Objectives: To review the clinical and cost-effectiveness of ezetimibe as a combination therapy or monotherapy for the treatment of primary hypercholesterolaemia in the UK.
Data sources: Twelve electronic databases were searched from inception to June 2006. Searches were supplemented by hand-searching relevant articles, sponsor and other submissions of evidence to the National Institute of Health and Clinical Excellence and conference proceedings.
Review methods: A systematic review and meta-analysis (where appropriate) of the clinical efficacy evidence was undertaken following recommended guidelines. A Markov model was developed to explore the costs and health outcomes associated with ezetimibe treatment.
Results: No published clinical outcome trials (> 12 weeks) were identified. In the absence of clinical end-point data from trials, 13 (of which five were multi-arm) phase III multi-centre randomised controlled trials (RCTs) (of varying methodological quality) of short-term duration (12-48 weeks) with surrogate end-point data were included. For patients not adequately controlled with a statin alone, a meta-analysis of six studies showed that a fixed-dose combination of ezetimibe and statin treatment was associated with a statistically significant reduction in low-density lipoprotein cholesterol (LDL-c) and total cholesterol (Total-c) compared with statin alone (p < 0.00001). Four studies (not eligible for meta-analysis) that titrated (either forced or stepwise) the statin doses to LDL-c targets generally showed that the co-administration of ezetimibe and statin was significantly more effective in reducing plasma LDL-c concentrations than statin monotherapy (p < 0.05 for all studies). For patients where a statin is not considered appropriate, a meta-analysis of seven studies demonstrated that ezetimibe monotherapy significantly reduced LDL-c levels compared with placebo (p < 0.00001). There were no statistically significant differences in LDL-c-lowering effects across different subgroups. Ezetimibe therapy (either in combination with a statin or monotherapy) appeared to be well tolerated compared to statin monotherapy or placebo, respectively. No ezetimibe studies reported data on health-related quality of life (HRQoL). There was a wide range in the economic results depending on the treatment strategies evaluated. When comparing ezetimibe monotherapy with no treatment in individuals with baseline LDL-c values of 3.0-4.0 mmol/l, the results range from 21,000 pounds to 50,000 pounds per quality-adjusted life-year (QALY). Results for individuals with baseline LDL-c values over 5.0 mmol/l are below 30,000 pounds per QALY. When comparing the costs and benefits of adding ezetimibe to ongoing statin treatment compared with maintaining statin treatment at the current dose, the majority of results are above values generally considered to be cost-effective (range 19,000 pounds to 48,000 pounds per QALY). Based on the evidence available, when comparing the costs and benefits associated with adding ezetimibe to ongoing statin treatment compared with a switch to a more potent statin, the results are governed by the difference in the cost of the treatment regimens compared and results range from 1500 pounds to 116,000 pounds per QALY.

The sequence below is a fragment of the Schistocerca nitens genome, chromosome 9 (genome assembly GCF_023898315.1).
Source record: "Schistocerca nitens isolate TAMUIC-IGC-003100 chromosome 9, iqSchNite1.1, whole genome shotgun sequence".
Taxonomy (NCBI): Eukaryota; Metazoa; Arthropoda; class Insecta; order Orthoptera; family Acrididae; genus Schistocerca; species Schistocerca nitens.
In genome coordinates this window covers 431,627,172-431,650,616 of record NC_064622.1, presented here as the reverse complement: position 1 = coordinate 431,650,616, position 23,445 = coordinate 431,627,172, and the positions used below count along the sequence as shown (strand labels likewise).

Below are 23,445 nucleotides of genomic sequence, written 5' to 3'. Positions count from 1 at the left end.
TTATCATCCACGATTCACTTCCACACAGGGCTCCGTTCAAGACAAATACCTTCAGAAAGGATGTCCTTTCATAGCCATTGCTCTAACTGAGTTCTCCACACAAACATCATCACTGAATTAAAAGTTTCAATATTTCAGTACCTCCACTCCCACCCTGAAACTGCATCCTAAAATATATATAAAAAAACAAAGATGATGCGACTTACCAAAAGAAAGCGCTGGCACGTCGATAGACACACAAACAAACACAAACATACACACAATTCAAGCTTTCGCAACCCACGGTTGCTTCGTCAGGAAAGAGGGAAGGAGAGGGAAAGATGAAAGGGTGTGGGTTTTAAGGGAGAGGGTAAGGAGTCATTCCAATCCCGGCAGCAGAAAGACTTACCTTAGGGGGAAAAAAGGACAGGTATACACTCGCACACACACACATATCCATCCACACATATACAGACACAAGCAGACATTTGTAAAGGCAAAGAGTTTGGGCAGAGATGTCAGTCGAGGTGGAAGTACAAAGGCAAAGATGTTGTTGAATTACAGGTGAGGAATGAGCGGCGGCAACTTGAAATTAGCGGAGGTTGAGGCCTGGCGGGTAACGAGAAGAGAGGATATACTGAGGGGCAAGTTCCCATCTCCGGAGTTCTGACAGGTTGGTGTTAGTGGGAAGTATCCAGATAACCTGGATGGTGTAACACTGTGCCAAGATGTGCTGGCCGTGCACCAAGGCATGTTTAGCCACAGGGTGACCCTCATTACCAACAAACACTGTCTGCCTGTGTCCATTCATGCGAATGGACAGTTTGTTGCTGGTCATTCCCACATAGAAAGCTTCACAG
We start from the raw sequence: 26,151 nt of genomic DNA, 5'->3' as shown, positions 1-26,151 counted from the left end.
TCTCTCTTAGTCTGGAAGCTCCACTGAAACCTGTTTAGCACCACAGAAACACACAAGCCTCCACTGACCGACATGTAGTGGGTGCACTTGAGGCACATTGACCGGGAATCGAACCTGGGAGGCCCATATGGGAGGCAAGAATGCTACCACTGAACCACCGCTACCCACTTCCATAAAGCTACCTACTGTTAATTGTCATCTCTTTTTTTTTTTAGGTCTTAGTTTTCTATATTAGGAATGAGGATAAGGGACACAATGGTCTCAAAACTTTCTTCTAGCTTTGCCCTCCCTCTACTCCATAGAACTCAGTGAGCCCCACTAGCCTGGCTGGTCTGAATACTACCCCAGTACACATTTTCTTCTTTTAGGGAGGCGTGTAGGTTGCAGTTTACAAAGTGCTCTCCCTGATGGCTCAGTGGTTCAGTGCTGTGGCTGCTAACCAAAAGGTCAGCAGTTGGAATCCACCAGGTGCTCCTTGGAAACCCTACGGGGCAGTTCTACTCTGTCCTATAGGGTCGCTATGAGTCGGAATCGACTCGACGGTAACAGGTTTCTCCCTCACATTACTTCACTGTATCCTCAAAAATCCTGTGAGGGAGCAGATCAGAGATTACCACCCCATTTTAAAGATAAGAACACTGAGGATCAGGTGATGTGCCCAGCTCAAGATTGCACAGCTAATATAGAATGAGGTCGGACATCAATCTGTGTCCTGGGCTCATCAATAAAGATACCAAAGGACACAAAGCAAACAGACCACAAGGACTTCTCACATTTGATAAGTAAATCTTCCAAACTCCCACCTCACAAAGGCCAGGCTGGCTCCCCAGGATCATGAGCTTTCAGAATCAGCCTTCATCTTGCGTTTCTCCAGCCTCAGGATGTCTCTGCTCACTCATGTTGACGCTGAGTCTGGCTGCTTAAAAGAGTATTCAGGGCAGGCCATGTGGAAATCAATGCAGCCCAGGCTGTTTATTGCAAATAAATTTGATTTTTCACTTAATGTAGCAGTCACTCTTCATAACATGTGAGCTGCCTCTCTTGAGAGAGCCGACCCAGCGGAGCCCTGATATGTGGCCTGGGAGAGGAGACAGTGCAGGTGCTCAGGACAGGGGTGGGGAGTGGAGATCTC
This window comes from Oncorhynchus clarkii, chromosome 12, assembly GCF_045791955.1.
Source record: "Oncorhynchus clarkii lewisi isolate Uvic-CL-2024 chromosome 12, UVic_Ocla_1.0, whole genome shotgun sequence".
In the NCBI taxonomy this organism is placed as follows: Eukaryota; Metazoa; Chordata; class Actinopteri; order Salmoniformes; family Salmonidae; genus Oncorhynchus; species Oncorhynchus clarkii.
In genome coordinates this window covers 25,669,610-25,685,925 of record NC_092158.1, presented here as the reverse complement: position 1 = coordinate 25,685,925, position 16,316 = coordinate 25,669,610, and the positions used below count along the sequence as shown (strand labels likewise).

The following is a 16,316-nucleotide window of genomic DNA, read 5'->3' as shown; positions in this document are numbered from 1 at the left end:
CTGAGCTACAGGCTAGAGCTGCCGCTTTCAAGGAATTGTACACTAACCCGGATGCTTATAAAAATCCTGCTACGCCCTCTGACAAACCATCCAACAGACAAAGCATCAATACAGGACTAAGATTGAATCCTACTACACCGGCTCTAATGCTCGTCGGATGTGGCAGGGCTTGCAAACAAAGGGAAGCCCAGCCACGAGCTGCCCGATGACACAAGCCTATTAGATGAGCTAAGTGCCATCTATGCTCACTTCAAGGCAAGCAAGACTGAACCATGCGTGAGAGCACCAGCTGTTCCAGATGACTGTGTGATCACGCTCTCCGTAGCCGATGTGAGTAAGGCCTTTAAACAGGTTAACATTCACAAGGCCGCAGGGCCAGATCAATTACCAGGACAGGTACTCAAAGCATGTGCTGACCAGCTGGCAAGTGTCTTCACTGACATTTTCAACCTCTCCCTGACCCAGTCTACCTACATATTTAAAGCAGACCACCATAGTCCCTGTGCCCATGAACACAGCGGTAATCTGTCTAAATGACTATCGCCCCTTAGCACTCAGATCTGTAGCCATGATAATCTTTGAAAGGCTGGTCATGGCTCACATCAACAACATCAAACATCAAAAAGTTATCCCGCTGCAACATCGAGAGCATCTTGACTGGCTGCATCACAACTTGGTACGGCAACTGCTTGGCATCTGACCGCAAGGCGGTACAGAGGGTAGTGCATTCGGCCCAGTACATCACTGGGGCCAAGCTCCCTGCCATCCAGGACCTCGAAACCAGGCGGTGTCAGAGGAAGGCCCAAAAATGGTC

Conclusions: The short-term RCT clinical evidence demonstrated that ezetimibe was effective in reducing LDL-c when administered as monotherapy or in combination with a statin. However, when used as a monotherapy, ezetimibe is less effective than statins in lowering LDL-c. Given the limitations in the effectiveness data, there is great uncertainty in the economic results. These suggest that ezetimibe could be a cost-effective treatment for individuals with high baseline LDL-c values, for patients with diabetes and for individuals with heterozygous familial hypercholesterolaemia. Long-term clinical outcome studies are needed to allow more precise cost-effectiveness estimates to be calculated.